The focus in the draft will be on the first-round pick but, as has been discussed here many times, that pick is unlikely to be a defensive lineman. There isn’t likely to be one at 17 who would represent good value. That could mean that the Redskins’ second- or third-round pick, perhaps an interior lineman like Caleb Brantley of Florida, Larry Ogunjobi of Charlotte, or Montravius Adams of Auburn, is just as important to the team’s success as the first-round pick.

Stay up to date on the Redskins. Rich Tandler covers the team 365 days a year. Like his Facebook page Facebook.com/TandlerCSN and follow him on Twitter @Rich_TandlerCSN.

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Need to Know: The Redskins week that was—Mock drafts, cap bargains

Need to Know: The Redskins week that was—Mock drafts, cap bargains

Here is what you need to know on this Saturday, April 22, five days before the April 27 NFL draft.

Timeline

Days until:

—Redskins rookie camp (5/12) 20
—Redskins OTAs start (5/24) 32
—Training camp starts (7/27) 96
—Redskins opener vs. Eagles (9/10) 141

The Redskins week that was

Redskins full 2017 schedule released—Even with the Caps and Wizards in full playoff mode, the DMV stops to take a look and see when the Redskins will be playing. The Thanksgiving game was surprising. It’s another working day but I worked at various places since I was 14 and last year was the first time I’ve had to work on Thanksgiving so I can’t complain too much about working two in a row. It’s a small price to pay for having the best job in the world.

Don't count out any RB for Redskins at 17—Yeah, I know that NFL teams aren’t supposed to take running backs in the first round any more. But that is one of those trends that comes and goes. In 2013 and 2014 there were no RBs taken in the first. Todd Gurley and Ezekiel Elliott in the last couple of years began to shift the thinking. If the Redskins think that Dalvin Cook or Christian McCaffrey can help them win games more than any other player on the board they should pull the trigger.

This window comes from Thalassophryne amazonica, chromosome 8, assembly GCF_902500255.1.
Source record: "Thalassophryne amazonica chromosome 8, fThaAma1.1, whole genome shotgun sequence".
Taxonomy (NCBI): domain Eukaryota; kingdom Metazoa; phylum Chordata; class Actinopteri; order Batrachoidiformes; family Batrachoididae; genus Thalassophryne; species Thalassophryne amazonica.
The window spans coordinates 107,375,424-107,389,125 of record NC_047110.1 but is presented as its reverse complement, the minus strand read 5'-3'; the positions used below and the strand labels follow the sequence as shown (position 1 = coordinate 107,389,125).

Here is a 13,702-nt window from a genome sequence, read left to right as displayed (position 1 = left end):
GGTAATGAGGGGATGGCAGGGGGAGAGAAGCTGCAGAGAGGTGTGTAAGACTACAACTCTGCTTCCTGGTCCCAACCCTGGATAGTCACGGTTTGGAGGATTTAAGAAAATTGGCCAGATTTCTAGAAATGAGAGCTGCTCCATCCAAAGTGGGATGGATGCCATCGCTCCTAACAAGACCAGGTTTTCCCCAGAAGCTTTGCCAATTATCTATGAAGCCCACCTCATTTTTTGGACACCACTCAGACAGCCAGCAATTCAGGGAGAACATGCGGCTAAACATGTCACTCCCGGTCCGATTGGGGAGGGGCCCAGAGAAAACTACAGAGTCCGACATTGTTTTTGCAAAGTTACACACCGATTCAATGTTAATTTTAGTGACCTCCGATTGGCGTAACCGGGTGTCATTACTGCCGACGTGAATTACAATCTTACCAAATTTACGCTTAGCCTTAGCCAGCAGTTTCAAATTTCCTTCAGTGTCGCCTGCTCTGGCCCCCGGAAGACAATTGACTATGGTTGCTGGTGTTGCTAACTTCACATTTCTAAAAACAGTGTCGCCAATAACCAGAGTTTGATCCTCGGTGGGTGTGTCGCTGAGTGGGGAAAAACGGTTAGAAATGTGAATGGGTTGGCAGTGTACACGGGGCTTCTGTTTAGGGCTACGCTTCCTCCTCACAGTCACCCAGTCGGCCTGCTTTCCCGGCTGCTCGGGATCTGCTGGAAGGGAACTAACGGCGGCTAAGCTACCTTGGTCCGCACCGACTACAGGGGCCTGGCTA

Rise of Patrick Mahomes could bring big payoff for Redskins—It seems likely that quarterbacks Deshaun Watson and Mitchell Trubisky will be taken before the Redskins pick at No. 17 goes on the clock. That means that two players in whom the Redskins might be interested will be available, pushed back by the quarter backs. Could Mahomes, out of Texas Tech, push a third player back to Washington. The buzz is that a team might grab him in the first half of the first round.

The Redskins' five best salary cap bargains for 2017—When I started pulling the numbers for this post I thought I’d find more key players with salaries of under $1 million. I only found three and one of them is the kicker. This means that they don’t have very many late-round or undrafted players who are contributing a lot of value. They need more out of players like Anthony Lanier, Matt Ioannidis and Maurice Harris. That is how a team thrives in the salary cap era. A couple of Saturday picks could make or break this draft.

Redskins mock 2.0 goes offense early, defense often—There are a lot of ways the first 16 picks of this draft can work out. It seems almost certain that everyone’s favorite first-round pick, a stud defensive lineman, won’t be a realistic option on the board. This could send things in an odd direction for the Redskins. It’s fun to do a mock and I’ll do one or two more prior to draft day but there are too many variables to think that it has a high degree of accuracy. 

Stay up to date on the Redskins. Rich Tandler covers the team 365 days a year. Like his Facebook page Facebook.com/TandlerCSN and follow him on Twitter @Rich_TandlerCSN.